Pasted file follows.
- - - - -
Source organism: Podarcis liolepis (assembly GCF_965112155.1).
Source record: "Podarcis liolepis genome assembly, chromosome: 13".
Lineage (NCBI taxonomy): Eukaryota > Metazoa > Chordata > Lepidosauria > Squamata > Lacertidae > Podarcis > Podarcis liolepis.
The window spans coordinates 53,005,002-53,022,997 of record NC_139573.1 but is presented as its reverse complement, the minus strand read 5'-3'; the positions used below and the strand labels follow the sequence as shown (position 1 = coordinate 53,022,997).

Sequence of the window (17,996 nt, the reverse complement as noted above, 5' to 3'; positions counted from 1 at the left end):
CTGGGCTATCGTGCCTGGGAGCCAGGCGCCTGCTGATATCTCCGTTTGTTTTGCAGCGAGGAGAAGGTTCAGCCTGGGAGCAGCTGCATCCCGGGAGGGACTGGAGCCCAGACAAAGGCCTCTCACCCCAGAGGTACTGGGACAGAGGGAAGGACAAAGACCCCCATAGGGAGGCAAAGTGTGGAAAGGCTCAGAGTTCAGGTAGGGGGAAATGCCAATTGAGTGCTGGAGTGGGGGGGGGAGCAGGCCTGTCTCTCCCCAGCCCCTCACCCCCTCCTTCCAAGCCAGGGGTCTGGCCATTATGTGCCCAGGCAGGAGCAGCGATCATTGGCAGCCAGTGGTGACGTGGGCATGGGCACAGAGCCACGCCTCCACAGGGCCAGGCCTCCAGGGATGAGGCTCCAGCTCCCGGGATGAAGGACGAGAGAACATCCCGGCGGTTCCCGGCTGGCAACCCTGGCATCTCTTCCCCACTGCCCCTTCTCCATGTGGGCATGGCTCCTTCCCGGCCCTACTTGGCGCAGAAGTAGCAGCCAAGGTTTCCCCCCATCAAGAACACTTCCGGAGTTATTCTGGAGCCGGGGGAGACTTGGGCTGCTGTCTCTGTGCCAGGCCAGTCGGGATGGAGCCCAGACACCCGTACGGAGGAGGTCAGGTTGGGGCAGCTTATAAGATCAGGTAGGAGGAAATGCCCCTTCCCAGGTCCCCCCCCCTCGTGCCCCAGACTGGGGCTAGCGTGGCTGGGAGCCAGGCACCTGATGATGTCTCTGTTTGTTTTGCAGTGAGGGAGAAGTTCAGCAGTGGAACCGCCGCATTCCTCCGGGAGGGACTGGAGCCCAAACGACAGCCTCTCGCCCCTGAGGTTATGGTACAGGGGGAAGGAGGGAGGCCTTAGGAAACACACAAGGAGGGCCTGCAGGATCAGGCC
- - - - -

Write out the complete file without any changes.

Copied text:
Source organism: Podarcis liolepis (assembly GCF_965112155.1).
Source record: "Podarcis liolepis genome assembly, chromosome: 13".
Lineage (NCBI taxonomy): Eukaryota > Metazoa > Chordata > Lepidosauria > Squamata > Lacertidae > Podarcis > Podarcis liolepis.
The window spans coordinates 53,005,002-53,022,997 of record NC_139573.1 but is presented as its reverse complement, the minus strand read 5'-3'; the positions used below and the strand labels follow the sequence as shown (position 1 = coordinate 53,022,997).

Sequence of the window (17,996 nt, the reverse complement as noted above, 5' to 3'; positions counted from 1 at the left end):
CTGGGCTATCGTGCCTGGGAGCCAGGCGCCTGCTGATATCTCCGTTTGTTTTGCAGCGAGGAGAAGGTTCAGCCTGGGAGCAGCTGCATCCCGGGAGGGACTGGAGCCCAGACAAAGGCCTCTCACCCCAGAGGTACTGGGACAGAGGGAAGGACAAAGACCCCCATAGGGAGGCAAAGTGTGGAAAGGCTCAGAGTTCAGGTAGGGGGAAATGCCAATTGAGTGCTGGAGTGGGGGGGGGAGCAGGCCTGTCTCTCCCCAGCCCCTCACCCCCTCCTTCCAAGCCAGGGGTCTGGCCATTATGTGCCCAGGCAGGAGCAGCGATCATTGGCAGCCAGTGGTGACGTGGGCATGGGCACAGAGCCACGCCTCCACAGGGCCAGGCCTCCAGGGATGAGGCTCCAGCTCCCGGGATGAAGGACGAGAGAACATCCCGGCGGTTCCCGGCTGGCAACCCTGGCATCTCTTCCCCACTGCCCCTTCTCCATGTGGGCATGGCTCCTTCCCGGCCCTACTTGGCGCAGAAGTAGCAGCCAAGGTTTCCCCCCATCAAGAACACTTCCGGAGTTATTCTGGAGCCGGGGGAGACTTGGGCTGCTGTCTCTGTGCCAGGCCAGTCGGGATGGAGCCCAGACACCCGTACGGAGGAGGTCAGGTTGGGGCAGCTTATAAGATCAGGTAGGAGGAAATGCCCCTTCCCAGGTCCCCCCCCCTCGTGCCCCAGACTGGGGCTAGCGTGGCTGGGAGCCAGGCACCTGATGATGTCTCTGTTTGTTTTGCAGTGAGGGAGAAGTTCAGCAGTGGAACCGCCGCATTCCTCCGGGAGGGACTGGAGCCCAAACGACAGCCTCTCGCCCCTGAGGTTATGGTACAGGGGGAAGGAGGGAGGCCTTAGGAAACACACAAGGAGGGCCTGCAGGATCAGGCC